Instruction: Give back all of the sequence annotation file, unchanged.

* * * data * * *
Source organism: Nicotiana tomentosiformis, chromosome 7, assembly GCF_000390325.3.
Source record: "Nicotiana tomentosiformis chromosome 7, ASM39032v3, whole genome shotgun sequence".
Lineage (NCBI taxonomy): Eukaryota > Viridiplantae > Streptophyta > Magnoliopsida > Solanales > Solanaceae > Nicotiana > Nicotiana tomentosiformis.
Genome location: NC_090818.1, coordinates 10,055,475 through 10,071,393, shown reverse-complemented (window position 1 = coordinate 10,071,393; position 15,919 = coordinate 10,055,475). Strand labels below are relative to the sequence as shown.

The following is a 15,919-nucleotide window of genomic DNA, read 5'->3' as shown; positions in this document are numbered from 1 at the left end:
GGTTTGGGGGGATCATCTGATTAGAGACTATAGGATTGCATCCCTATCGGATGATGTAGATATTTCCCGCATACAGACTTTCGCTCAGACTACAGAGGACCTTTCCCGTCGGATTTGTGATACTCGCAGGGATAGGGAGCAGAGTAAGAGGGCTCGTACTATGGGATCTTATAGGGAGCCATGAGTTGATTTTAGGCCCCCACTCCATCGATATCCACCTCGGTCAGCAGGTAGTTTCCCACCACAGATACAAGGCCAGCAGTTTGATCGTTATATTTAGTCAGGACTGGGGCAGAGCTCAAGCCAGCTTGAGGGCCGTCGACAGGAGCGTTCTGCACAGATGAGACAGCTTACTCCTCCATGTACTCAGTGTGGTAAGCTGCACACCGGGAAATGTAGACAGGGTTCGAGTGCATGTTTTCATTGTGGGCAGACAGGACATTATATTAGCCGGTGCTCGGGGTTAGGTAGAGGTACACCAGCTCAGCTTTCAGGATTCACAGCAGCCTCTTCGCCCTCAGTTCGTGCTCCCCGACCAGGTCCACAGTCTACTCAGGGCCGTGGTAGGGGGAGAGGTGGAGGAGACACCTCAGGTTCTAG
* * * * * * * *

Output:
Source organism: Nicotiana tomentosiformis, chromosome 7, assembly GCF_000390325.3.
Source record: "Nicotiana tomentosiformis chromosome 7, ASM39032v3, whole genome shotgun sequence".
Lineage (NCBI taxonomy): Eukaryota > Viridiplantae > Streptophyta > Magnoliopsida > Solanales > Solanaceae > Nicotiana > Nicotiana tomentosiformis.
Genome location: NC_090818.1, coordinates 10,055,475 through 10,071,393, shown reverse-complemented (window position 1 = coordinate 10,071,393; position 15,919 = coordinate 10,055,475). Strand labels below are relative to the sequence as shown.

The following is a 15,919-nucleotide window of genomic DNA, read 5'->3' as shown; positions in this document are numbered from 1 at the left end:
GGTTTGGGGGGATCATCTGATTAGAGACTATAGGATTGCATCCCTATCGGATGATGTAGATATTTCCCGCATACAGACTTTCGCTCAGACTACAGAGGACCTTTCCCGTCGGATTTGTGATACTCGCAGGGATAGGGAGCAGAGTAAGAGGGCTCGTACTATGGGATCTTATAGGGAGCCATGAGTTGATTTTAGGCCCCCACTCCATCGATATCCACCTCGGTCAGCAGGTAGTTTCCCACCACAGATACAAGGCCAGCAGTTTGATCGTTATATTTAGTCAGGACTGGGGCAGAGCTCAAGCCAGCTTGAGGGCCGTCGACAGGAGCGTTCTGCACAGATGAGACAGCTTACTCCTCCATGTACTCAGTGTGGTAAGCTGCACACCGGGAAATGTAGACAGGGTTCGAGTGCATGTTTTCATTGTGGGCAGACAGGACATTATATTAGCCGGTGCTCGGGGTTAGGTAGAGGTACACCAGCTCAGCTTTCAGGATTCACAGCAGCCTCTTCGCCCTCAGTTCGTGCTCCCCGACCAGGTCCACAGTCTACTCAGGGCCGTGGTAGGGGGAGAGGTGGAGGAGACACCTCAGGTTCTAG